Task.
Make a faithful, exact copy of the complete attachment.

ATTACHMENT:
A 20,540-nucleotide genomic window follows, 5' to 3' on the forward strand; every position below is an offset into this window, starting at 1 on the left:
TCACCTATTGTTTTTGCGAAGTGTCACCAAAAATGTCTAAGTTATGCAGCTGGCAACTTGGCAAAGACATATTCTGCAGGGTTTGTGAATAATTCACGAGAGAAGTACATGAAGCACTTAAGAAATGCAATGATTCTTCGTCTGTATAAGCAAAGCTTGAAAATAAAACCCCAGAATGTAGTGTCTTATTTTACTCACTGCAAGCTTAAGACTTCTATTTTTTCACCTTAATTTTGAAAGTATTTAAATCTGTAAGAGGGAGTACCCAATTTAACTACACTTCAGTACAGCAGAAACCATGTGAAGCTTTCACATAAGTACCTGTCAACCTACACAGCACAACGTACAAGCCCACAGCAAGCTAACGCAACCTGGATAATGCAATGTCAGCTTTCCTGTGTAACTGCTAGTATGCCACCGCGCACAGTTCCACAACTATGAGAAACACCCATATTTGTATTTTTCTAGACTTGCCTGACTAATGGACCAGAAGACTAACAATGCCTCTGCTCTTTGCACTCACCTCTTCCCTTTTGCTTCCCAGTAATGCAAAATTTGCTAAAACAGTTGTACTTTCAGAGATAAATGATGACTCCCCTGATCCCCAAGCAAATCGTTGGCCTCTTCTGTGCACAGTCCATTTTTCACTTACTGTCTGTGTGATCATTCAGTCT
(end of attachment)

A 20,540-nucleotide genomic window follows, 5' to 3' on the forward strand; every position below is an offset into this window, starting at 1 on the left:
TCACCTATTGTTTTTGCGAAGTGTCACCAAAAATGTCTAAGTTATGCAGCTGGCAACTTGGCAAAGACATATTCTGCAGGGTTTGTGAATAATTCACGAGAGAAGTACATGAAGCACTTAAGAAATGCAATGATTCTTCGTCTGTATAAGCAAAGCTTGAAAATAAAACCCCAGAATGTAGTGTCTTATTTTACTCACTGCAAGCTTAAGACTTCTATTTTTTCACCTTAATTTTGAAAGTATTTAAATCTGTAAGAGGGAGTACCCAATTTAACTACACTTCAGTACAGCAGAAACCATGTGAAGCTTTCACATAAGTACCTGTCAACCTACACAGCACAACGTACAAGCCCACAGCAAGCTAACGCAACCTGGATAATGCAATGTCAGCTTTCCTGTGTAACTGCTAGTATGCCACCGCGCACAGTTCCACAACTATGAGAAACACCCATATTTGTATTTTTCTAGACTTGCCTGACTAATGGACCAGAAGACTAACAATGCCTCTGCTCTTTGCACTCACCTCTTCCCTTTTGCTTCCCAGTAATGCAAAATTTGCTAAAACAGTTGTACTTTCAGAGATAAATGATGACTCCCCTGATCCCCAAGCAAATCGTTGGCCTCTTCTGTGCACAGTCCATTTTTCACTTACTGTCTGTGTGATCATTCAGTCT